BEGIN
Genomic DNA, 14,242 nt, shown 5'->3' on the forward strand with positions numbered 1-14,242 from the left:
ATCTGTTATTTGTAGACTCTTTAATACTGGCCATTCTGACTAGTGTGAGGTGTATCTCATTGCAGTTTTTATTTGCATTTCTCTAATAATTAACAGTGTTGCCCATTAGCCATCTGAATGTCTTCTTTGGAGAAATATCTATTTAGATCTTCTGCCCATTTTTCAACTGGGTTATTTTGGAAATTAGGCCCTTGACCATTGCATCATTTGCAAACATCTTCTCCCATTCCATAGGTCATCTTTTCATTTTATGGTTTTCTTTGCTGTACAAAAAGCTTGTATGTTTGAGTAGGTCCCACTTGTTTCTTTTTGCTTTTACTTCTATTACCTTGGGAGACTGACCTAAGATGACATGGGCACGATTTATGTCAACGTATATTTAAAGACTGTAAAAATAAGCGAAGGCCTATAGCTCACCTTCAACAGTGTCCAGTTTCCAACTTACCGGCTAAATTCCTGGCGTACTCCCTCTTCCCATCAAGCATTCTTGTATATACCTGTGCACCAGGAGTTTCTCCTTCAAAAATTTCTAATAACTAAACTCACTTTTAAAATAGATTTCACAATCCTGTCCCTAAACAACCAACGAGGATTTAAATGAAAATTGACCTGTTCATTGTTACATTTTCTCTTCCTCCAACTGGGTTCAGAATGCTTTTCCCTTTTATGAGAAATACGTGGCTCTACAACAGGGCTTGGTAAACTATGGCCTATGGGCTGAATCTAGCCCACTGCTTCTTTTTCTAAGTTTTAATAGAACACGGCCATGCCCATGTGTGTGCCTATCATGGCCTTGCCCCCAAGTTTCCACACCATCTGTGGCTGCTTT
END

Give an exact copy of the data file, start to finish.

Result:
Genomic DNA, 14,242 nt, shown 5'->3' on the forward strand with positions numbered 1-14,242 from the left:
ATCTGTTATTTGTAGACTCTTTAATACTGGCCATTCTGACTAGTGTGAGGTGTATCTCATTGCAGTTTTTATTTGCATTTCTCTAATAATTAACAGTGTTGCCCATTAGCCATCTGAATGTCTTCTTTGGAGAAATATCTATTTAGATCTTCTGCCCATTTTTCAACTGGGTTATTTTGGAAATTAGGCCCTTGACCATTGCATCATTTGCAAACATCTTCTCCCATTCCATAGGTCATCTTTTCATTTTATGGTTTTCTTTGCTGTACAAAAAGCTTGTATGTTTGAGTAGGTCCCACTTGTTTCTTTTTGCTTTTACTTCTATTACCTTGGGAGACTGACCTAAGATGACATGGGCACGATTTATGTCAACGTATATTTAAAGACTGTAAAAATAAGCGAAGGCCTATAGCTCACCTTCAACAGTGTCCAGTTTCCAACTTACCGGCTAAATTCCTGGCGTACTCCCTCTTCCCATCAAGCATTCTTGTATATACCTGTGCACCAGGAGTTTCTCCTTCAAAAATTTCTAATAACTAAACTCACTTTTAAAATAGATTTCACAATCCTGTCCCTAAACAACCAACGAGGATTTAAATGAAAATTGACCTGTTCATTGTTACATTTTCTCTTCCTCCAACTGGGTTCAGAATGCTTTTCCCTTTTATGAGAAATACGTGGCTCTACAACAGGGCTTGGTAAACTATGGCCTATGGGCTGAATCTAGCCCACTGCTTCTTTTTCTAAGTTTTAATAGAACACGGCCATGCCCATGTGTGTGCCTATCATGGCCTTGCCCCCAAGTTTCCACACCATCTGTGGCTGCTTT